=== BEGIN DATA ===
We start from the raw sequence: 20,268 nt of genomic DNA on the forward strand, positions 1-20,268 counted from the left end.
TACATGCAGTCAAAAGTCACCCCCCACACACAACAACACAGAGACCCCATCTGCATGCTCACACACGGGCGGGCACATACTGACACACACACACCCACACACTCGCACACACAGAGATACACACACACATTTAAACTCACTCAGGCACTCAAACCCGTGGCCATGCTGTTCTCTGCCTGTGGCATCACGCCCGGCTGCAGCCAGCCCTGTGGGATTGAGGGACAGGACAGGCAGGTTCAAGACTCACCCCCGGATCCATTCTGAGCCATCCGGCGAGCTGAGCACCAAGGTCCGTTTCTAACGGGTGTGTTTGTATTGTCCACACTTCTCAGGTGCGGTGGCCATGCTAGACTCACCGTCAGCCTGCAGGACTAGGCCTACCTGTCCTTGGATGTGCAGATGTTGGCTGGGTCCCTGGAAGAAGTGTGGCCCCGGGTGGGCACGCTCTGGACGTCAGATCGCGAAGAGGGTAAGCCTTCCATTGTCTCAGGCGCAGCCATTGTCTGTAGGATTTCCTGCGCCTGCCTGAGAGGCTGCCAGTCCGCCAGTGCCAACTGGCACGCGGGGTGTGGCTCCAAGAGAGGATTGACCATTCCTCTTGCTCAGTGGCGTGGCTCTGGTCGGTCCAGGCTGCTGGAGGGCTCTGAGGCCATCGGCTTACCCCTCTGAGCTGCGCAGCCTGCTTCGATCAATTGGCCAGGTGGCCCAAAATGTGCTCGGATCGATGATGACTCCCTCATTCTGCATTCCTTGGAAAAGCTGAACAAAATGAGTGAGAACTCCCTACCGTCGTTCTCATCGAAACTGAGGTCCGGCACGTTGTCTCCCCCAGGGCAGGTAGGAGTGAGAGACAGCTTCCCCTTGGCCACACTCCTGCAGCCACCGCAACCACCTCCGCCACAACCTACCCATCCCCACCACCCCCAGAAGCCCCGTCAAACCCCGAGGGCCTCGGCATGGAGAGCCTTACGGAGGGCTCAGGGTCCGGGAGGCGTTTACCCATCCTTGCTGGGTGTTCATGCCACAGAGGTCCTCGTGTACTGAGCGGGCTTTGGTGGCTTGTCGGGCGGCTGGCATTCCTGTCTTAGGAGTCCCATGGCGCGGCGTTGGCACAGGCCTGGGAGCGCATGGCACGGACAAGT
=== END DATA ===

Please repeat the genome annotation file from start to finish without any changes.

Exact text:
We start from the raw sequence: 20,268 nt of genomic DNA on the forward strand, positions 1-20,268 counted from the left end.
TACATGCAGTCAAAAGTCACCCCCCACACACAACAACACAGAGACCCCATCTGCATGCTCACACACGGGCGGGCACATACTGACACACACACACCCACACACTCGCACACACAGAGATACACACACACATTTAAACTCACTCAGGCACTCAAACCCGTGGCCATGCTGTTCTCTGCCTGTGGCATCACGCCCGGCTGCAGCCAGCCCTGTGGGATTGAGGGACAGGACAGGCAGGTTCAAGACTCACCCCCGGATCCATTCTGAGCCATCCGGCGAGCTGAGCACCAAGGTCCGTTTCTAACGGGTGTGTTTGTATTGTCCACACTTCTCAGGTGCGGTGGCCATGCTAGACTCACCGTCAGCCTGCAGGACTAGGCCTACCTGTCCTTGGATGTGCAGATGTTGGCTGGGTCCCTGGAAGAAGTGTGGCCCCGGGTGGGCACGCTCTGGACGTCAGATCGCGAAGAGGGTAAGCCTTCCATTGTCTCAGGCGCAGCCATTGTCTGTAGGATTTCCTGCGCCTGCCTGAGAGGCTGCCAGTCCGCCAGTGCCAACTGGCACGCGGGGTGTGGCTCCAAGAGAGGATTGACCATTCCTCTTGCTCAGTGGCGTGGCTCTGGTCGGTCCAGGCTGCTGGAGGGCTCTGAGGCCATCGGCTTACCCCTCTGAGCTGCGCAGCCTGCTTCGATCAATTGGCCAGGTGGCCCAAAATGTGCTCGGATCGATGATGACTCCCTCATTCTGCATTCCTTGGAAAAGCTGAACAAAATGAGTGAGAACTCCCTACCGTCGTTCTCATCGAAACTGAGGTCCGGCACGTTGTCTCCCCCAGGGCAGGTAGGAGTGAGAGACAGCTTCCCCTTGGCCACACTCCTGCAGCCACCGCAACCACCTCCGCCACAACCTACCCATCCCCACCACCCCCAGAAGCCCCGTCAAACCCCGAGGGCCTCGGCATGGAGAGCCTTACGGAGGGCTCAGGGTCCGGGAGGCGTTTACCCATCCTTGCTGGGTGTTCATGCCACAGAGGTCCTCGTGTACTGAGCGGGCTTTGGTGGCTTGTCGGGCGGCTGGCATTCCTGTCTTAGGAGTCCCATGGCGCGGCGTTGGCACAGGCCTGGGAGCGCATGGCACGGACAAGT